European finance ministers and central bankers will gather in Vienna this week to discuss a key test for the euro zone’s expanding economy — whether it can cope with interest-rate hikes.
The debate reflects the currency bloc’s relatively solid economic health after a decade of crises and recessions, but also marks a new challenge. The European Central Bank’s plan to gradually unwind years of extraordinary monetary stimulus comes with the risk of destabilizing asset markets such as stocks and real estate if they’re bloated by cheap money.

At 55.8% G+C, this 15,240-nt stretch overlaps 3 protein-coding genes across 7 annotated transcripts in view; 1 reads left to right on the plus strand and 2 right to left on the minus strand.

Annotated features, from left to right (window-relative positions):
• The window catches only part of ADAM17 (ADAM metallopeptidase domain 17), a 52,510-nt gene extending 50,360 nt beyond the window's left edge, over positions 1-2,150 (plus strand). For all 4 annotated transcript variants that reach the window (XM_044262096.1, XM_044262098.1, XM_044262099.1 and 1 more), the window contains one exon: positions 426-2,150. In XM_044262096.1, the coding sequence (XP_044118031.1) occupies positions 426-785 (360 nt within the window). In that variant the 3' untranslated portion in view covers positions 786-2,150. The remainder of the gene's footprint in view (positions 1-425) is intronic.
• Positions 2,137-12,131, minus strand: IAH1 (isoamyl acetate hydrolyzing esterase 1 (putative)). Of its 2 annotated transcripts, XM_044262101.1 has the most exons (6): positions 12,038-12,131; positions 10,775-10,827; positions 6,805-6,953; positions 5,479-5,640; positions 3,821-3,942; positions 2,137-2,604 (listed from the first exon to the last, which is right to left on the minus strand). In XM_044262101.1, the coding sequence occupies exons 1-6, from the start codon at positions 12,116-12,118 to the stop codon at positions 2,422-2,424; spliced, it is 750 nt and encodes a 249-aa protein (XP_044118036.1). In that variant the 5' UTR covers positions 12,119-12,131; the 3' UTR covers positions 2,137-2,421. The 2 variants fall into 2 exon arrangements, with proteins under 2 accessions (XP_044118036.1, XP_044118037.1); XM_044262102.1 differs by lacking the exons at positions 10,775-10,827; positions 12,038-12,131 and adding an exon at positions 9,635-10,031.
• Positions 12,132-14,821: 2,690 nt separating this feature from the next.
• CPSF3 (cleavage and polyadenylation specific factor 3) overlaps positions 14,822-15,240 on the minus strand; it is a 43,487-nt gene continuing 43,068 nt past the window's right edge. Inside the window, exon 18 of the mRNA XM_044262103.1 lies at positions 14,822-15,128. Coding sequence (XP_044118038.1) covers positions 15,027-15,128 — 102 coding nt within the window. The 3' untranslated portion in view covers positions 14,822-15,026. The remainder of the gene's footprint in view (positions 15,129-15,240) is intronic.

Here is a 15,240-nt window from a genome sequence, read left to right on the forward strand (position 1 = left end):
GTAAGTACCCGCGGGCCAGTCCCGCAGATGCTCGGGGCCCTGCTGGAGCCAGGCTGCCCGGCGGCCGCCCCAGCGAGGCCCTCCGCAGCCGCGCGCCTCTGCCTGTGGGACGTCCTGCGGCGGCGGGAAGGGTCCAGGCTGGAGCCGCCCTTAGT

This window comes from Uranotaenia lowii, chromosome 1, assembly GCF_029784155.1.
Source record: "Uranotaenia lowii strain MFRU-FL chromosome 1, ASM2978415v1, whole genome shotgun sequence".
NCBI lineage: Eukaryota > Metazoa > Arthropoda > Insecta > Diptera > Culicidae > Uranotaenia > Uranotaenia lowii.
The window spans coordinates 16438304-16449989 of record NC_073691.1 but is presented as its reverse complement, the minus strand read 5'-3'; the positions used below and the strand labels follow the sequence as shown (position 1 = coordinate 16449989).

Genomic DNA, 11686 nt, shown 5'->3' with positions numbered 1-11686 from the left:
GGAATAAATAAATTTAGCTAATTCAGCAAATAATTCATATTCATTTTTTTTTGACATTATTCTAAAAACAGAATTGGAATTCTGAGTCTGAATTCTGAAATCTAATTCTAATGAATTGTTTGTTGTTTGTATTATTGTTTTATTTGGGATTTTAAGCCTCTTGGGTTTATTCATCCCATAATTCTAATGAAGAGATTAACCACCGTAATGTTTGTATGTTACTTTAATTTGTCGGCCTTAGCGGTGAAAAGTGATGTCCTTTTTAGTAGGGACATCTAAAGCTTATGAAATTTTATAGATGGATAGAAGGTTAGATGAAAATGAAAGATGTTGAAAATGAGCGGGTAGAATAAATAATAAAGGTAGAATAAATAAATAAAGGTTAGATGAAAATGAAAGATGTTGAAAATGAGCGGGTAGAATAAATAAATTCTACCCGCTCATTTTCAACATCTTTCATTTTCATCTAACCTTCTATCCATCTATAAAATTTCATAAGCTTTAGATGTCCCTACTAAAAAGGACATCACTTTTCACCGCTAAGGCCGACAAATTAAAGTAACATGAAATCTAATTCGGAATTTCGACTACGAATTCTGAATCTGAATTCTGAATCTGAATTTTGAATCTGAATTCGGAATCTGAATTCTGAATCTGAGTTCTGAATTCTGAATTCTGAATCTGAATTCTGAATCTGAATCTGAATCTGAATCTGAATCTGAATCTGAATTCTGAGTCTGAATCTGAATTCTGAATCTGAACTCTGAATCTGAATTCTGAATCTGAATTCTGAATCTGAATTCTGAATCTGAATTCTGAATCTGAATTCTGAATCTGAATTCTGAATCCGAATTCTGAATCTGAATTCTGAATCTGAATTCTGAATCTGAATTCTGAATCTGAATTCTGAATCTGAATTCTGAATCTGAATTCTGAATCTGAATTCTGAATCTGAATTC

Higher interest rates could also cause problems for national governments, which have increased borrowing in the past decade. Total debt in the euro area stands at about 84 percent of gross domestic product this year, compared with 65 percent in 2007, according to the International Monetary Fund.Some countries have already sounded the alarm. The Bundesbank reckons that German homes are overvalued by as much as 35 percent in major cities. France is concerned about high levels of corporate debt. Italy’s populist government worries that the nation’s bond market could be hit by speculators when the ECB pulls back.